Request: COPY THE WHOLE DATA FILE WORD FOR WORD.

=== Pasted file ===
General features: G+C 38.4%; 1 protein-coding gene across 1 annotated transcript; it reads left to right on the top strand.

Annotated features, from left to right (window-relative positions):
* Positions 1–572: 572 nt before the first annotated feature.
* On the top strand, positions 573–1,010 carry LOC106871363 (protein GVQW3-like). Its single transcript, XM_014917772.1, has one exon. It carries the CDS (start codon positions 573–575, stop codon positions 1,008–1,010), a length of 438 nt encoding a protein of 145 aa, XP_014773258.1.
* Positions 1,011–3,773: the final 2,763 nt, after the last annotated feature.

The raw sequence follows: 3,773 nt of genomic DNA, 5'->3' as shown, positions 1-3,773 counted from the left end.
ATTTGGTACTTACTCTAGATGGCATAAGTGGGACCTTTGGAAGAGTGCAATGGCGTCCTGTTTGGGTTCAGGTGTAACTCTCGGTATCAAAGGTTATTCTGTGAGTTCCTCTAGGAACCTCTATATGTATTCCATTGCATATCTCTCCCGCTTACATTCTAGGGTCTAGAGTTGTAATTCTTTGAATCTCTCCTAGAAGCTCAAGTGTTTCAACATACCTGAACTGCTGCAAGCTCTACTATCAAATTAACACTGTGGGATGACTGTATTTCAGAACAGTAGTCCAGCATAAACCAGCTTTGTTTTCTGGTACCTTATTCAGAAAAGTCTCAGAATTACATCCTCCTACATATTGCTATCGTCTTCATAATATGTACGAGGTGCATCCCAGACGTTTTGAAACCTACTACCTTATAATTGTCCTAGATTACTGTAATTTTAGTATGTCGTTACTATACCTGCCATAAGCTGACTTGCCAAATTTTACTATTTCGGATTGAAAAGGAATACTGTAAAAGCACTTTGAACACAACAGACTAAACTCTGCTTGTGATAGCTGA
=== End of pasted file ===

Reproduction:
General features: G+C 38.4%; 1 protein-coding gene across 1 annotated transcript; it reads left to right on the top strand.

Annotated features, from left to right (window-relative positions):
* Positions 1–572: 572 nt before the first annotated feature.
* On the top strand, positions 573–1,010 carry LOC106871363 (protein GVQW3-like). Its single transcript, XM_014917772.1, has one exon. It carries the CDS (start codon positions 573–575, stop codon positions 1,008–1,010), a length of 438 nt encoding a protein of 145 aa, XP_014773258.1.
* Positions 1,011–3,773: the final 2,763 nt, after the last annotated feature.

The raw sequence follows: 3,773 nt of genomic DNA, 5'->3' as shown, positions 1-3,773 counted from the left end.
ATTTGGTACTTACTCTAGATGGCATAAGTGGGACCTTTGGAAGAGTGCAATGGCGTCCTGTTTGGGTTCAGGTGTAACTCTCGGTATCAAAGGTTATTCTGTGAGTTCCTCTAGGAACCTCTATATGTATTCCATTGCATATCTCTCCCGCTTACATTCTAGGGTCTAGAGTTGTAATTCTTTGAATCTCTCCTAGAAGCTCAAGTGTTTCAACATACCTGAACTGCTGCAAGCTCTACTATCAAATTAACACTGTGGGATGACTGTATTTCAGAACAGTAGTCCAGCATAAACCAGCTTTGTTTTCTGGTACCTTATTCAGAAAAGTCTCAGAATTACATCCTCCTACATATTGCTATCGTCTTCATAATATGTACGAGGTGCATCCCAGACGTTTTGAAACCTACTACCTTATAATTGTCCTAGATTACTGTAATTTTAGTATGTCGTTACTATACCTGCCATAAGCTGACTTGCCAAATTTTACTATTTCGGATTGAAAAGGAATACTGTAAAAGCACTTTGAACACAACAGACTAAACTCTGCTTGTGATAGCTGA